Definition of oft in English:

oft

adverb

  • in combination ‘an oft-quoted tenet’
    archaic, poetic/literary, or jocular form of often
    • ‘The oft heard phrase in football is that defense wins games.’
    • ‘He even won one at Blackburn, a fact oft forgotten.’
    • ‘It was a touchstone for unity in an oft fractured region.’
    • ‘As is oft said, we are indeed a fortunate lot to live in a city that has such good radio stations.’
    • ‘Finally, regardless of who ultimately holds the keys to scientific knowledge, what happens to nature, the oft purported object of science?’
    • ‘The textile industry, oft hailed as a saviour to poor countries with abundant cheap labour, hasn't boomed as expected.’
    • ‘Yet the course of true love oft runs at the side to father's hate.’
    • ‘How oft when men are at the point of death have they been merry!’
    • ‘There is another more serious allegation, oft repeated, that I'd like to lay to rest.’
    • ‘The other oft trotted-out truism is that the yard supports far more people than just the shipbuilders.’
    • ‘This very familiar and oft repeated saying takes its origin from a circumstance which occurred many years ago in Carlisle.’
    • ‘Despite the oft disparaging remarks about wives, we are of course a lovely bunch.’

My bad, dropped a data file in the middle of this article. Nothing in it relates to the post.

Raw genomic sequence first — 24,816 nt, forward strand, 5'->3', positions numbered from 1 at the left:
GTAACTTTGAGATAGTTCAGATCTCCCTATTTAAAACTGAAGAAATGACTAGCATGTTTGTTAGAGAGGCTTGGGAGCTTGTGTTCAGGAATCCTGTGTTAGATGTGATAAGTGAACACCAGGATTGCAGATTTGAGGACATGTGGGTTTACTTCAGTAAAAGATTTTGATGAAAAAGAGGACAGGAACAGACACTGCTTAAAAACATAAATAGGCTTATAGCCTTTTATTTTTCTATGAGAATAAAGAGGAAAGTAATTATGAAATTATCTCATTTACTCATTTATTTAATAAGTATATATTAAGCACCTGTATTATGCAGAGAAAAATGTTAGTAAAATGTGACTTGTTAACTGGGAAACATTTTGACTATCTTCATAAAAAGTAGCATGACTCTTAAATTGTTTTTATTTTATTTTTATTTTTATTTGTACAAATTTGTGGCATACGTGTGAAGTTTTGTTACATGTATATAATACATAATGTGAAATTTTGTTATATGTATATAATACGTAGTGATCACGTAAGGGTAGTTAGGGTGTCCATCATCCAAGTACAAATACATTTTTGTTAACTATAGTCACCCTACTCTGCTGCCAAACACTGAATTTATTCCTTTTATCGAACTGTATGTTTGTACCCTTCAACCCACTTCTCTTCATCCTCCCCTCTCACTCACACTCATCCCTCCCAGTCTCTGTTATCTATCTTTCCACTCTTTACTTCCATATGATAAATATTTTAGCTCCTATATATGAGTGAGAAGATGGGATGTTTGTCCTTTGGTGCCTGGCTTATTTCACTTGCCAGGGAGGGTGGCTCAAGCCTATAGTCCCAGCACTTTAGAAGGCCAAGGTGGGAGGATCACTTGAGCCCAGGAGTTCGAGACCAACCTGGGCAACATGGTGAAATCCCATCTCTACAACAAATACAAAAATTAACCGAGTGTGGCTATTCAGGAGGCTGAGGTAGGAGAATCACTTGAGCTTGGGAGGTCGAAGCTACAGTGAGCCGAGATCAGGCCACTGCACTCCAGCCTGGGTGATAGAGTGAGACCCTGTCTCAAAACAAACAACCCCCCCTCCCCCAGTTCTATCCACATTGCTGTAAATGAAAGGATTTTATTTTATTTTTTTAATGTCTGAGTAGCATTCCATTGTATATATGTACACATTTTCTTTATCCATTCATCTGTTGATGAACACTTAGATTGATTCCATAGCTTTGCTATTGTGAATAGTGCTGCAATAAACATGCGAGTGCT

• ‘In this book review he discusses symbiosis in evolution, an oft neglected part of the whole evolutionary story.’
    • ‘I don't sleep very heavily and my creative moments oft come in the latest of hours, so naturally night is my time in the summer.’
    • ‘She questioned the Government's oft repeated announcements of winning the hearts and minds of people.’
    • ‘Did she consider this a chance to tell her personal side of an oft - reported story?’
    • ‘Those jokes will certainly be oft repeated during the course of the current federal election campaign.’
    • ‘Similarly, the great bugbear ‘neo-liberalism’ was oft decried but never defined.’
    • ‘I don't suppose even the full concert version, let alone the vigil will be oft performed, which is a shame.’
    • ‘This week of the opening of the baseball season is an appropriate time to recall an incident that has oft been mistold in the retelling.’

Origin

Old English, of Germanic origin; related to German oft.

Pronunciation